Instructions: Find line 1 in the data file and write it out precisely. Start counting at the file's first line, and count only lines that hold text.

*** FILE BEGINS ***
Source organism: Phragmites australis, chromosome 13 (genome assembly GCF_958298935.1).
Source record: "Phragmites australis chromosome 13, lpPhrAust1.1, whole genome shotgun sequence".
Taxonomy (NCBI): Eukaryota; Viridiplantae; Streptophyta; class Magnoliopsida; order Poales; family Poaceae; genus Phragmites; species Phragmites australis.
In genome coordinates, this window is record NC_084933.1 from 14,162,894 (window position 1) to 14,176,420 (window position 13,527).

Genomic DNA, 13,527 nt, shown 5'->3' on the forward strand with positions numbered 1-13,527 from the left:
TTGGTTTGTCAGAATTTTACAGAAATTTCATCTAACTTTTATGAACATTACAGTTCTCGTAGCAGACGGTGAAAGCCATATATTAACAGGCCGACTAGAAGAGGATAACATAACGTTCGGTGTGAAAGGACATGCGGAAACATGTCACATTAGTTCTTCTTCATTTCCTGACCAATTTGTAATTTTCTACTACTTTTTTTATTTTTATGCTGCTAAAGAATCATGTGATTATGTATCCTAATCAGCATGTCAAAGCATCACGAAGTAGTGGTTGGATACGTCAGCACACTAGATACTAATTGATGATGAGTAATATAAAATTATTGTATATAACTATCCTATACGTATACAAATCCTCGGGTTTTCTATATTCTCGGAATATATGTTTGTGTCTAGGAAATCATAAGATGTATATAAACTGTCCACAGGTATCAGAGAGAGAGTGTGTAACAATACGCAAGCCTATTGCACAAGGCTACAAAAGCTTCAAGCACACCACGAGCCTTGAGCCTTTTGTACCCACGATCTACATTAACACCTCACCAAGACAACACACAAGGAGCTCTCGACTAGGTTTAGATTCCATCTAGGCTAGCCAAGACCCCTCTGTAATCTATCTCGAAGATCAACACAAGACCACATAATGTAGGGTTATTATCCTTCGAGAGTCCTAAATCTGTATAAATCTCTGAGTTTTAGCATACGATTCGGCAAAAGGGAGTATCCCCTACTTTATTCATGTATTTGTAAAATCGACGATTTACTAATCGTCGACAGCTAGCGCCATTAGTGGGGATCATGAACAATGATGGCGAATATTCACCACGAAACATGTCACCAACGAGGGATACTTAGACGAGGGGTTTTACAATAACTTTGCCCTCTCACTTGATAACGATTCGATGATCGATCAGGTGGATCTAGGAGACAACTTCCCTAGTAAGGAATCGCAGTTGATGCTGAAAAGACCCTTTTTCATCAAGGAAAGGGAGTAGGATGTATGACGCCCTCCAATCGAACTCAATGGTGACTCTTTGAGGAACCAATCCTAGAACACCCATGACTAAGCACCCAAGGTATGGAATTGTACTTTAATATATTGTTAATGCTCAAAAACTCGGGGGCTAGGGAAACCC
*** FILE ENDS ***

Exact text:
Source organism: Phragmites australis, chromosome 13 (genome assembly GCF_958298935.1).